By Greg Bach
Pat LaFontaine, one of the greatest players in NHL history, cherishes the life skills and lessons he accumulated during his youth sports days growing up in Michigan.
And the NHL Hall of Famer – he played 15 seasons, scored 468 goals and had 1,013 points – is as passionate as they come about helping today’s youth gain all the benefits that accompany participating in sports.
“There’s such a massive value in playing sports and it’s in the character development and the life skills that we learn,” says LaFontaine, who will deliver a must-see keynote address to kick off the 18th annual Youth Sports Congress on Nov. 13 in Orlando at the Orange County Convention Center. “I don’t think you can have a meaningful, successful and well-rounded life if you don’t have those values and skills to apply.”
LaFontaine is the Vice President of Hockey Development for the NHL, and in 2017 was recognized as one of the 100 Greatest Players in NHL history.
“Whether it was perseverance, teamwork, leadership, discipline, sacrifice or learning how to handle winning and losing, there’s not a day that goes by where those traits, those tools, those skills and those life lessons don’t come into play,” he says. “To me the greatest value of sports is the life skills and character development that you learn that live on long after the game is over.”
Unfortunately, the youth sports landscape is inundated with children who are bailing on sports for a variety of reasons, including because of negative experiences that have turned them off from participating.
“We’re losing so many kids at a young age who are leaving sports, so we have to really look at those issues and find solutions,” LaFontaine says. “So there are a lot of things that I look forward to speaking about, but overall it’s the value of what sports really brings and does that narrative have to shift?”
Great Sessions, Great Speakers
LaFontaine’s keynote leads off a special evening, which includes recognizing the winners of the prestigious Excellence in Youth Sports Award as well as honoring the NAYS Volunteer Coach of the Year and the NAYS Parent of the Year. A fun-filled reception follows the award ceremony.
The Congress, the signature event of the National Alliance for Youth Sports, runs Nov. 13-16 in conjunction with the Athletic Business Show.
Legendary football coach Lou Holtz delivers the first of two Athletic Business keynotes. His session, Game Plan for Success, will focus on overcoming seemingly impossible challenges by setting your own goals and working to achieve them. Among his many accomplishments, Holtz is the only coach in the history of college football to take six different teams to a bowl game. The author of three New York Times best-selling books, his Three Rules for Living a Good Life: A Game Plan for After Graduation, was released earlier this year.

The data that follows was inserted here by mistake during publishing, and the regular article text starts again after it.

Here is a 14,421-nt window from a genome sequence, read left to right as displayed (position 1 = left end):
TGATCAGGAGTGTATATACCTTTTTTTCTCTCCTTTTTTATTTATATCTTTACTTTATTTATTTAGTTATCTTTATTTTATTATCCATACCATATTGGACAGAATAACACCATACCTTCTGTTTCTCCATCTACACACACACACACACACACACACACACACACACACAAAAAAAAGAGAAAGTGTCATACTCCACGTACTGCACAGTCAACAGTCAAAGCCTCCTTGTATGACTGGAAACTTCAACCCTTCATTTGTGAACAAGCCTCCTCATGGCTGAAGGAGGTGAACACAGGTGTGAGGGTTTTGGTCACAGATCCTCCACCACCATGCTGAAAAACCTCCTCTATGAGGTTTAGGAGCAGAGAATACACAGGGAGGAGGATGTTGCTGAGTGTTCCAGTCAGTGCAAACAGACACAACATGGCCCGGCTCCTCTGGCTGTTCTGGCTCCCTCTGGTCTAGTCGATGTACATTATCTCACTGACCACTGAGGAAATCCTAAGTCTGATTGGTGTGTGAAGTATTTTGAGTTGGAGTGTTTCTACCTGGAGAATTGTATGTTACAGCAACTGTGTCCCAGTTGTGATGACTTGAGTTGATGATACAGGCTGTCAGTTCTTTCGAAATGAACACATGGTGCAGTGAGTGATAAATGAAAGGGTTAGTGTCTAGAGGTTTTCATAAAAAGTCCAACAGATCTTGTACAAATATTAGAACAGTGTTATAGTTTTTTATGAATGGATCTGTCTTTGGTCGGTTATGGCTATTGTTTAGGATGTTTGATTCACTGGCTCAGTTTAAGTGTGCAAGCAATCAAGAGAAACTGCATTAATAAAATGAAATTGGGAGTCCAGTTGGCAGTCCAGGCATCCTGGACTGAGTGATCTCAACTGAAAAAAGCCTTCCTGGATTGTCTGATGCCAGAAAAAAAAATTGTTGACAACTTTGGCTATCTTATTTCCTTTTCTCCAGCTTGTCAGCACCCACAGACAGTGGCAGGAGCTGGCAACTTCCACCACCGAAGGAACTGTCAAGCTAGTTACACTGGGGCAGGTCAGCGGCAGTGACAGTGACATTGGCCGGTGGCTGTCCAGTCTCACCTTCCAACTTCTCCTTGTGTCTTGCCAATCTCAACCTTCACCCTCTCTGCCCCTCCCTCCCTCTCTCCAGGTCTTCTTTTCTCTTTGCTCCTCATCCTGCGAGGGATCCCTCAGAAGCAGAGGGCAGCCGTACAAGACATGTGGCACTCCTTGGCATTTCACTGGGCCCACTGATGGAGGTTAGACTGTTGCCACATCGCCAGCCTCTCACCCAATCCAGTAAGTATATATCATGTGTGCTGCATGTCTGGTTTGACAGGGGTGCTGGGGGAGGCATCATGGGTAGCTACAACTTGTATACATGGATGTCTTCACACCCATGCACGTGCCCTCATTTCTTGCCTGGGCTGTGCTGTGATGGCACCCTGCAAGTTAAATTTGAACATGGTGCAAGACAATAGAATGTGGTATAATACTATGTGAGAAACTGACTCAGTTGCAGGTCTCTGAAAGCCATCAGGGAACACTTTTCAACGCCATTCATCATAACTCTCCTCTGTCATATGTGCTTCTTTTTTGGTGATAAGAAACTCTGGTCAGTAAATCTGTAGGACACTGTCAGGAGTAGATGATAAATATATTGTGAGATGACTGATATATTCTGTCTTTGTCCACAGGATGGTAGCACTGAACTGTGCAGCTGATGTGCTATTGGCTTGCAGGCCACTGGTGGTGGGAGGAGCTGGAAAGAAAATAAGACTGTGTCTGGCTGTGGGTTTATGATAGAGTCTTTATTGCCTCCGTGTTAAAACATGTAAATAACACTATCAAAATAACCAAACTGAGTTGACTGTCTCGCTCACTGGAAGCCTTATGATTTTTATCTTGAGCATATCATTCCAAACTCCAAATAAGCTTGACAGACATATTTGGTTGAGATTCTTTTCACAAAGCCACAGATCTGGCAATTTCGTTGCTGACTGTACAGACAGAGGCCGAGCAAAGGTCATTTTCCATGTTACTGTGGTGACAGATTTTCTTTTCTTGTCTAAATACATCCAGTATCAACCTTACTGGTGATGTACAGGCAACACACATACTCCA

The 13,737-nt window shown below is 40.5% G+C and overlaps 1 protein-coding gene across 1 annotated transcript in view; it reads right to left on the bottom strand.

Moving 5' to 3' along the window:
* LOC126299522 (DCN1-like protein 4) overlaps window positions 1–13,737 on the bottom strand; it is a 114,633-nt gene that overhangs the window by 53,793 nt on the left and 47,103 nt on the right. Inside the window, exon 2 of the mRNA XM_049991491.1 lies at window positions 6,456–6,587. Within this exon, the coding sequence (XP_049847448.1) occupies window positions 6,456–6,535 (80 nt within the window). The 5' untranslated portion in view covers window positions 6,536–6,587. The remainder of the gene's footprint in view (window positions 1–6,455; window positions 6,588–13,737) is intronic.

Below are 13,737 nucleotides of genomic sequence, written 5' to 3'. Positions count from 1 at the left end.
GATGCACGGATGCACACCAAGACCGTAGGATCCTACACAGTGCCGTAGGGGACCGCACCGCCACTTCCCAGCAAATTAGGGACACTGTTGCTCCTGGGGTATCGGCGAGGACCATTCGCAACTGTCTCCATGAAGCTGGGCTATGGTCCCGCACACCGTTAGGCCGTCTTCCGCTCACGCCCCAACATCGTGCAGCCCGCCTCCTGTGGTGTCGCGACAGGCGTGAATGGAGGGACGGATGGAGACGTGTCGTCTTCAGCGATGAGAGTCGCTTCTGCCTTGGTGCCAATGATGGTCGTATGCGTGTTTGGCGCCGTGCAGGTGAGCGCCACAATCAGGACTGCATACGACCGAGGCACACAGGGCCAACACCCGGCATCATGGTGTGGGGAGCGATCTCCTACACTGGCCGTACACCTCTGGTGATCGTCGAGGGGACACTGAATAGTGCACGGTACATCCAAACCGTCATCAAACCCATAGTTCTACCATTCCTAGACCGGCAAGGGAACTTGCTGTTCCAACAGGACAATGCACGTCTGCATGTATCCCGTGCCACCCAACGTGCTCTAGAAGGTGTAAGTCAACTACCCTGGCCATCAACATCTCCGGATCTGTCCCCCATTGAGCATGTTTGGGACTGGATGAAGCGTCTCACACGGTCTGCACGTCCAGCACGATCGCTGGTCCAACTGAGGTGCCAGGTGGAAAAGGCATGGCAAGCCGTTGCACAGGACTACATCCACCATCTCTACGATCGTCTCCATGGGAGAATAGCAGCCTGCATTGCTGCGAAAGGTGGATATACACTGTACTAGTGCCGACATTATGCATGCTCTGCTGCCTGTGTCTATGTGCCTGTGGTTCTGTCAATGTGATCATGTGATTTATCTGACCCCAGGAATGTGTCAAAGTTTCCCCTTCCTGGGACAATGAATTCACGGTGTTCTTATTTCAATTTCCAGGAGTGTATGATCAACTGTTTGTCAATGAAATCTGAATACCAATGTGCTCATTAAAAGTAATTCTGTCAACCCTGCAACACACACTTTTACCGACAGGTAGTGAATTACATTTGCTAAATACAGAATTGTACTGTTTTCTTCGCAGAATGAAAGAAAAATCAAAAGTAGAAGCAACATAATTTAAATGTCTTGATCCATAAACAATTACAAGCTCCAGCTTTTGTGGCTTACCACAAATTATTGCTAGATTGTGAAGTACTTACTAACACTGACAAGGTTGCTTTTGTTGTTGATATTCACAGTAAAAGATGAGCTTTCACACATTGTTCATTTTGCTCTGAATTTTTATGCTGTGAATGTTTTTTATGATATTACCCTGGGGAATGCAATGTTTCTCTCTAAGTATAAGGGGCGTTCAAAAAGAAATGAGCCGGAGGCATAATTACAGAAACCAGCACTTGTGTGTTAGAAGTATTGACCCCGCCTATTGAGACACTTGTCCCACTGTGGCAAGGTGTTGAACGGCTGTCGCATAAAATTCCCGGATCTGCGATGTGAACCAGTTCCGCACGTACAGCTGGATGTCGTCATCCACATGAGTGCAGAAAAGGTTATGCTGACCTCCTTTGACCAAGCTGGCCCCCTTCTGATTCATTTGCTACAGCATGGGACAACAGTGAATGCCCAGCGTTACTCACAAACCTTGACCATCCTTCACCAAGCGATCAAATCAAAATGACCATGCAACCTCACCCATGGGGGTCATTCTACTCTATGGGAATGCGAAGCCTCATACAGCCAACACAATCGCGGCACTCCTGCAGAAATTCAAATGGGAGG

Prior to Holtz’s keynote on Nov. 14, the first full day of the Congress begins with a panel session on Youth Sports Development. Clay Walker, executive director of the National Fitness Foundation, will moderate the session that will include representatives from an array of youth sports organizations.
Tami Matheny, owner of Refuse2LoseCoaching and author of The Confident Athlete and The Confidence Journal, follows with a session focused on building one’s confidence and helping instill it in others.
A session on building mental skills wraps up the afternoon, led by Dr. Daniel Wann, a professor of psychology at Murray State University; and Dr. Julie Partridge, a professor of sport and exercise psychology at Southern Illinois University.
FRIDAY – NOV. 15
A session examining the impact technology has on learning and development begins the day, led by John Kriger, adjunct faculty at the Rutgers Center for Alcohol Studies, and School of Social Work Office of Continuing Education. He’s also the author of Turned On & Tuned Out, A Guide to Understanding and Managing Tech Dependence.
Steven Smith, co-founder and president of Guardian Defense, will present a session on planning and responding when terror strikes; and Katie Scott, Senior Special Projects Coordinator for the National Athletic Trainers Association, will deliver a presentation on the best practices for handling emergency situations in youth sports.
The day also features another outstanding Athletic Business keynote from Bonnie St. John, a Paralympic skiing medalist, Rhodes Scholar, Fortune 500 Business Consultant and best-selling author. Her session, Normal is Overrated – Aim Higher!, encourages audiences to strive for extraordinary results.
SATURDAY – NOV. 16
The Congress wraps up with an interactive roundtable on youth sports, exploring the benchmark standards that programs should be focused on. Attendees will have the chance to pose questions and share success stories.
Registration is under way for this incredible four-day training that enables youth sports professionals to participate in the Congress and AB Show. For those attendees who have yet to earn their Certified Youth Sports Administrator credential a special Onsite Academy for Youth Sports Administrators is simultaneously scheduled so participants can attend everything during their time in Orlando.
Youth Sports Congress
National Alliance for Youth Sports, Inc
5670 Corporate Way
West Palm Beach, FL 33407
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